Charles M. Vest NAE Grand Challenges for Engineering International Scholarships
The Statler College of Engineering and Mineral Resources at West Virginia University is one of 10 universities in the United States establishing Vest Scholarships at their institutions. This scholarship program, endorsed by the National Academy of Engineers and the U.K.'s Royal Academy of Engineering and named after former NAE President Charles M. Vest, will foster international collaborations among graduate students whose studies are focused on tackling some of the world's biggest challenges. Vest, who earned his undergraduate degree in mechanical engineering from WVU in 1963, passed away in 2013.
WVU and the other participating universities will host Vest Scholars for one expense-paid year to pursue research opportunities related to the NAE Grand Challenges for Engineering, 14 "game-changing" goals that address global issues in order to improve life in the 21st century. At WVU, Vest Scholars may research a number of these challenges:
Develop carbon sequestration methods
Carbon capture, utilization and sequestration efforts at the Statler College of Engineering and Mineral Resources at West Virginia University include development of steady-state and dynamic models of sorbent-based and solvent-based CO 2 capture processes. These are being developed under the auspices of the United States Department of Energy's Carbon Capture Simulation Initiative. Uncertainties due to input, output and model-form are being quantified. Researchers at WVU are working with DOE's National Energy Technology Laboratory and Lawrence Livermore National Laboratory. Other research themes include application of artificial intelligence and data mining techniques for modeling of geologic sequestration of carbon dioxide, development of low cost solid and membrane based adsorbents, numerical modeling and field monitoring of CO 2 injection during geological sequestration.
Provide Access to Clean Drinking Water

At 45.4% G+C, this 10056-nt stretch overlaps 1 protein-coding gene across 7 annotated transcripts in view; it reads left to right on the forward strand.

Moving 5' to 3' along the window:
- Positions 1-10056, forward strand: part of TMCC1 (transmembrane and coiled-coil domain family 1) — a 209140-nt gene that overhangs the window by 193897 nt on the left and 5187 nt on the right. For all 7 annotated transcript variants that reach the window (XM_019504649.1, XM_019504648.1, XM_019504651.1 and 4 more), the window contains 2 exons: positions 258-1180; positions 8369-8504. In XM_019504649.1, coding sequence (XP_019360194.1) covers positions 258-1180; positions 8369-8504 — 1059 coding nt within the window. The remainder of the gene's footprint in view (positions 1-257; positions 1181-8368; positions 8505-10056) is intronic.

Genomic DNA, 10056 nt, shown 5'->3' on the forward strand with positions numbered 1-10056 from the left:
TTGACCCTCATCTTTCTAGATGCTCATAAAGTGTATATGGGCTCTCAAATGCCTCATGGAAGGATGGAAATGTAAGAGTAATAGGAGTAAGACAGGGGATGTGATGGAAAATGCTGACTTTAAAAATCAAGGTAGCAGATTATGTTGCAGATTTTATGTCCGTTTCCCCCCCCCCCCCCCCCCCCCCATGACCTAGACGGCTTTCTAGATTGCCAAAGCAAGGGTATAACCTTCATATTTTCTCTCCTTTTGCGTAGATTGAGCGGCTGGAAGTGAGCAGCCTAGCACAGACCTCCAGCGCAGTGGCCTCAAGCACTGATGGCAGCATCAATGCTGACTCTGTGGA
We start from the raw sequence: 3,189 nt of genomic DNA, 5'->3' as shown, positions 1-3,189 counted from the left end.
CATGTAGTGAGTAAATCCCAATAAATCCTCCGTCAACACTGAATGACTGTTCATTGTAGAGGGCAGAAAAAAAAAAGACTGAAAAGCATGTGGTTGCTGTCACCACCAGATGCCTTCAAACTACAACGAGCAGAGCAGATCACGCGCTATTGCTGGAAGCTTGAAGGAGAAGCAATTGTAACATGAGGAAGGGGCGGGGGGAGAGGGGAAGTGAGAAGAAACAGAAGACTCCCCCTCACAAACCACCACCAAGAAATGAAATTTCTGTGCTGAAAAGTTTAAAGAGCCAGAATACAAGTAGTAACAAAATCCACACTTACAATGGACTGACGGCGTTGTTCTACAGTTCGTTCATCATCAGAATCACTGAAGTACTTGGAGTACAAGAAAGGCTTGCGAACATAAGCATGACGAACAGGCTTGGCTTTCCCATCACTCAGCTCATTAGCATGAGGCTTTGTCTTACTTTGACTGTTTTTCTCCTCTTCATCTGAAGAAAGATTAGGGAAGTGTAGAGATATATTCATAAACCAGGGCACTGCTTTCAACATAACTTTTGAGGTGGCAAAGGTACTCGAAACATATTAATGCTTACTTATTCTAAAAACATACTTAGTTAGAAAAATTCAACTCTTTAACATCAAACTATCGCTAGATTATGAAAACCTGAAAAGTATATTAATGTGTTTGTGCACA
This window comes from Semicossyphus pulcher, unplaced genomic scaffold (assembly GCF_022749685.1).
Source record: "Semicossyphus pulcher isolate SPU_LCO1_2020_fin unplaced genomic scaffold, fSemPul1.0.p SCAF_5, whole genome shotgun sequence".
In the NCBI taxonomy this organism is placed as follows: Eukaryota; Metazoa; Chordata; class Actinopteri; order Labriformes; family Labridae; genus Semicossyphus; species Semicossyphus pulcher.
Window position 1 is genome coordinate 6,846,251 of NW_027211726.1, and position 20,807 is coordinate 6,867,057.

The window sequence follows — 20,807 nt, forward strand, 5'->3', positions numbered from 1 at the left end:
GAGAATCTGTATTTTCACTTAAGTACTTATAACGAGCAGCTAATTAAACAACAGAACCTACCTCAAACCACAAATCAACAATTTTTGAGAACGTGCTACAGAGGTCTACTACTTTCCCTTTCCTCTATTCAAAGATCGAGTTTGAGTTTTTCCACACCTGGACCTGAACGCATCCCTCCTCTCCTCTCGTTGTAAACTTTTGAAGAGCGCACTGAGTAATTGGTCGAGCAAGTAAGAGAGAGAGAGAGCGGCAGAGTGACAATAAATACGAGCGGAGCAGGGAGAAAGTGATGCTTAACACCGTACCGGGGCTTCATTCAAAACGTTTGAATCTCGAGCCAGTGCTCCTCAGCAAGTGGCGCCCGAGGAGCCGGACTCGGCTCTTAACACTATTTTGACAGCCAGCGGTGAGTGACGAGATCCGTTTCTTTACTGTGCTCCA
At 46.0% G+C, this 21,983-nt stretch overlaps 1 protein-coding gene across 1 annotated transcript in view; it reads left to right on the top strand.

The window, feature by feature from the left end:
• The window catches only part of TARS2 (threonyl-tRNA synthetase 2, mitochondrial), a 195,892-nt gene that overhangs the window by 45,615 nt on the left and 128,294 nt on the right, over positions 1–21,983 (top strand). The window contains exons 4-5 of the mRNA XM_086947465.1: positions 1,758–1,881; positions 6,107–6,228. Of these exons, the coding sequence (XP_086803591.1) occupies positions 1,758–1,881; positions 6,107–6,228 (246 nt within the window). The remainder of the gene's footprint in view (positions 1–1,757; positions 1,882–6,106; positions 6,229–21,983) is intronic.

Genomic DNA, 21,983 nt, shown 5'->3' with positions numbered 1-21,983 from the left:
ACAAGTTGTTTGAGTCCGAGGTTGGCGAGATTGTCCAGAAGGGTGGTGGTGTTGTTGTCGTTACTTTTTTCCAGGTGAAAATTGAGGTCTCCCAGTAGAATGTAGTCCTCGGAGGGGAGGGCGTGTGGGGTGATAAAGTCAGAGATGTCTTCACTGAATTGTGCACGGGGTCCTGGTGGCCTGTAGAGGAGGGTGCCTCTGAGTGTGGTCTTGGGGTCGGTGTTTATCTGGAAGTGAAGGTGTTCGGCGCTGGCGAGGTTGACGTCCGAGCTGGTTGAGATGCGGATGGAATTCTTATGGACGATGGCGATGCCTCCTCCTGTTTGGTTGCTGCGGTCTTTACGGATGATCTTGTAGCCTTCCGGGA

Research efforts at the Statler College of Engineering and Mineral Resources at West Virginia University include but are not limited to water treatment, hazardous waste and emerging contaminants remediation, bacterial source tracking of contaminants in water, surface hydrology, multi-phase flow in vadose and saturated zones, nonpoint source pollution, development of technologies to deal with wastewater resulting from acid mine drainage as well as hydraulic fracturing and other industrial processes. In addition, researchers at WVU are also investigating the role of large-scale hydro-climatological processes on outbreak of water-related diseases and prediction of these diseases. Development of nano/bio sensors for detection/monitoring of contaminants is also an area of active research.
Restore and improve urban infrastructure
Researchers in the Statler College of Engineering and Mineral Resources at West Virginia University are involved in many areas concerning the development of novel composites and other materials for a sustainable infrastructure. The Center for Integration of Composites into Infrastructure is a National Science Foundation-funded industry/university cooperative research center focused on ushering applications of fiber-based and other composites in both civil and military infrastructures. Other themes related to restoration and improvement of urban infrastructure include advanced analysis and field evaluation of structural components, bridge substructures, geotechnical engineering including unsaturated soil mechanics and energy geotechnics, geoenvironmental engineering, construction planning, construction safety, advanced technologies for transportation systems and uncertainty in transportation networks. WVU researchers are also engaged in the areas of sustainable construction techniques and infrastructure planning as well as pavement design, materials and management systems.
Researchers in the Statler College of Engineering and Mineral Resources at West Virginia University are involved in research related to cyber security, with a focus on enhancing cybersecurity through biometrics-related research as well as identity management technologies. The Statler College is part of the Center for Identification Technology Research, which is a National Science Foundation-funded industry/university cooperative research center focused on biometrics. Specific research projects include analysis of fingerprint images, neural net fingerprint matching, image and video processing, computer vision, smart cards and hyperspectral imaging. Another area of interest is data mining with a focus on internet security; challenges include malware detection and phishing website detection.
WVU will accept applications from students currently enrolled at the institutions that participated in the 2013 Global Grand Challenges Summit held in London. In future years, the program will be expanded to additional institutions.
Other participating schools are Duke University, California Institute of Technology, Illinois Institute of Technology, MIT, University of Minnesota, North Carolina State University, Olin College, the University of Southern California and the University of Washington.
Additional details about the Vest Scholarships and application requirements can be found at vestscholars.org.